The friction that characterized the relationship between the House of Representatives and President Goodluck Jonathan in 2012 may have spilled into the new year as a correspondence from the President to members of the Green Chambers asking for its input in the forthcoming celebration of Nigeria’s Centenary celebration on Wednesday, pitched the lawmakers against themselves.
The president, in his letter, had asked the House to allow the Secretary to the Government of the Federation, Senator Anyim Pius Anyim, to brief the House on the preparation for the centenary celebration.
But the Speaker, Honourable Aminu Tambuwal, had barely read the letter than the Deputy Minority Leader of the House, Honourable Samaila Kawu (ANPP, Kano), raised a point of order, asking the House not to acknowledge the letter.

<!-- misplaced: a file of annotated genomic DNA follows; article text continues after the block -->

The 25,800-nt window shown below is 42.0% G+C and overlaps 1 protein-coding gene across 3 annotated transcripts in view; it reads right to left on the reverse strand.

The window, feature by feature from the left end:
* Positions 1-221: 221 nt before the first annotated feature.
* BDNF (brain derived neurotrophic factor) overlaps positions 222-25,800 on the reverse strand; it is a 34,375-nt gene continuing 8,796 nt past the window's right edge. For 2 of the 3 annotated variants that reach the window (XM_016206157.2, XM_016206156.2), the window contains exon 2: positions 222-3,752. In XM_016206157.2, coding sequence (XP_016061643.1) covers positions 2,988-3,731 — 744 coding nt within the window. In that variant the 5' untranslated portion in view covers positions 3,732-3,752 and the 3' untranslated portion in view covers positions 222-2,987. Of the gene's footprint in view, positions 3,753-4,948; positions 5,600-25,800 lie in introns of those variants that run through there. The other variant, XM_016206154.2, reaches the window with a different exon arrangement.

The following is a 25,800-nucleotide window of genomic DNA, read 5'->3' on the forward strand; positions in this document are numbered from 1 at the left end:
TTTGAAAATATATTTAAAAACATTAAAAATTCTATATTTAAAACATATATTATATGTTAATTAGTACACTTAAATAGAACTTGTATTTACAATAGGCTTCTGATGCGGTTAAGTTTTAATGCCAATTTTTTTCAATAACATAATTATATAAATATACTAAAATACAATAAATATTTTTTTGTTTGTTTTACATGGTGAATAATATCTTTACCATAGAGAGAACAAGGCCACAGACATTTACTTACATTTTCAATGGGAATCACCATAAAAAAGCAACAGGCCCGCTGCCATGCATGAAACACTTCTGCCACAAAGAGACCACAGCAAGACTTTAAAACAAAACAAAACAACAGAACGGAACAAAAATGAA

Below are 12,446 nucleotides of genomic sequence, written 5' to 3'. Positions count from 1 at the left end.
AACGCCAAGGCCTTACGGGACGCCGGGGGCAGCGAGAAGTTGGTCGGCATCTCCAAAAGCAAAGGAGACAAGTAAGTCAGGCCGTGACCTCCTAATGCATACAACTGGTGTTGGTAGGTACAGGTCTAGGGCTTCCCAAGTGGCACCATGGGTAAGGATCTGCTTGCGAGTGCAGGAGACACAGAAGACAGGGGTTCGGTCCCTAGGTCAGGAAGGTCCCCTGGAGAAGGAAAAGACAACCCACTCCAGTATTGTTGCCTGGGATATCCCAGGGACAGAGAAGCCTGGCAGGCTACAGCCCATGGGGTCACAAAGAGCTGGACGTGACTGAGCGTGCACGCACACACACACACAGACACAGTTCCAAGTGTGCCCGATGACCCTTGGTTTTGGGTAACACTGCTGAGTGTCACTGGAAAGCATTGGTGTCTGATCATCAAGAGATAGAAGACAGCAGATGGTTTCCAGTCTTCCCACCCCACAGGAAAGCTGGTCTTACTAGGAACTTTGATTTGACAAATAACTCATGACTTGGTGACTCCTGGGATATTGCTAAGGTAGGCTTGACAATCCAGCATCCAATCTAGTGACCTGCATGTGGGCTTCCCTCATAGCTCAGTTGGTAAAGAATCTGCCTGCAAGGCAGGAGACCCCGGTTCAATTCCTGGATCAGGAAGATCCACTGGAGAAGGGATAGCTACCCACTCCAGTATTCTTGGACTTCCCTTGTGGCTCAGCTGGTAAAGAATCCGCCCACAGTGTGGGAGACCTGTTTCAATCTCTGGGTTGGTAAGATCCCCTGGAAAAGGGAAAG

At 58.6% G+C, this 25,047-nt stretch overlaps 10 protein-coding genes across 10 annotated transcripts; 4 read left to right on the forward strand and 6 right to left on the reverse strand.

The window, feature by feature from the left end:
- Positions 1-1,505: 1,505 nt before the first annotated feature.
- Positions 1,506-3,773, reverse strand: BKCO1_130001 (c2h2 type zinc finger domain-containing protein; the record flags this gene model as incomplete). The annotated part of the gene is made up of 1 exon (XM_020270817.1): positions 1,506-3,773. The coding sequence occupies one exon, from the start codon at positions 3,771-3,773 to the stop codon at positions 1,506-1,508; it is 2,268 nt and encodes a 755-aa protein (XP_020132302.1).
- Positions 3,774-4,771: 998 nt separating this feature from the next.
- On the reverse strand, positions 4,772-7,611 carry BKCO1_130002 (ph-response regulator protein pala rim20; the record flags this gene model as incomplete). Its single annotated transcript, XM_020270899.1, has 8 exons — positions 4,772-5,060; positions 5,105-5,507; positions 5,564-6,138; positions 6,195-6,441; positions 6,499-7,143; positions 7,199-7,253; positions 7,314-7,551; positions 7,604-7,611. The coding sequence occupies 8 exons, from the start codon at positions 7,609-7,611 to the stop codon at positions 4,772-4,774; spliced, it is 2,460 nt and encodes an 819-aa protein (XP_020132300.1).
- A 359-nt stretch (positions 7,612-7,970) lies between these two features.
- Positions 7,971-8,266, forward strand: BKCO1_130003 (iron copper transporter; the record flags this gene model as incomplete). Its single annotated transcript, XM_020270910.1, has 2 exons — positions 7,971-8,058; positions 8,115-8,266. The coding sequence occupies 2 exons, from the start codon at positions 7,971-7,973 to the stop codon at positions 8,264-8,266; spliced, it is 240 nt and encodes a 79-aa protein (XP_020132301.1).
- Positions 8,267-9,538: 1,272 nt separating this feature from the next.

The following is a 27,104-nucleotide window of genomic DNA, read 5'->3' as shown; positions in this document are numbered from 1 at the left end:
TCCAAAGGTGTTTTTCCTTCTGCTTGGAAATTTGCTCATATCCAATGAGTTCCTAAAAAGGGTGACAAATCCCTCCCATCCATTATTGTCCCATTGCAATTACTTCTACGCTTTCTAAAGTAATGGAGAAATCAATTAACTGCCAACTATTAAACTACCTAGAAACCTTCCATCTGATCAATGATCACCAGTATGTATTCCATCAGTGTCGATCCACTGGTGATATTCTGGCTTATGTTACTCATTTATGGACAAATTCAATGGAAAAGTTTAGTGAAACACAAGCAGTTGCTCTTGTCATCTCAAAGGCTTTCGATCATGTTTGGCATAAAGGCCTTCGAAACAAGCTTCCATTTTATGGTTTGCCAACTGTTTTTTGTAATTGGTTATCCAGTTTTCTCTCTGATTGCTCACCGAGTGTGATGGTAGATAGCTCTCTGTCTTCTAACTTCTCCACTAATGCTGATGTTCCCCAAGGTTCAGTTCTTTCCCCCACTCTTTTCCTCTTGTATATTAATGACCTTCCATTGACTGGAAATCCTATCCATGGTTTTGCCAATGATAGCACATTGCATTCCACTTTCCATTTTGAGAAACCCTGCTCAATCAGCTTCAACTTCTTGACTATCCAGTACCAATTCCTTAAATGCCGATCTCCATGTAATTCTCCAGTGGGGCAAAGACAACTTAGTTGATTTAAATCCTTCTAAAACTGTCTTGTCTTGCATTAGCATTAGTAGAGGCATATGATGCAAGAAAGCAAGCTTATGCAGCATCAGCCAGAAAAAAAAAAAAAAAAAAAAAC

The lawmaker stated that the president’s letter was in breach of privilege of the House, saying “Mr President had refused to honour our invitation in the past, so we cannnot honour his own too.”
Corroborating his colleague’s stance, the House Minority Leader, Honourable Femi Gbajabiamila (ACN, Lagos), said “respect should be reciprocal. If the President could ignore our invitation last year, I think we should do the same to him by rejecting this letter. The celebration is going to make us to spend more money at a time we are even saying that we lack money to fund the budget.”
But another member, Honourable Linus Okorie (PDP, Ebonyi), however called for restraints so as not to be seen as always confrontational to the president. “We should be seen as working to promote the interests of the people and not opposing the position of the president all the time”, he said.
Honourable Abike Dabiri-Erewa (ACN, Lagos), on her part, also urged her colleagues not to make a mountain out of the president’s letter, stressing that those against it should wait for the time when the issue would be raised for discussion.
In his ruling, the Speaker, however, urged members to exercise patience pending the time a resolution would be taken on the matter.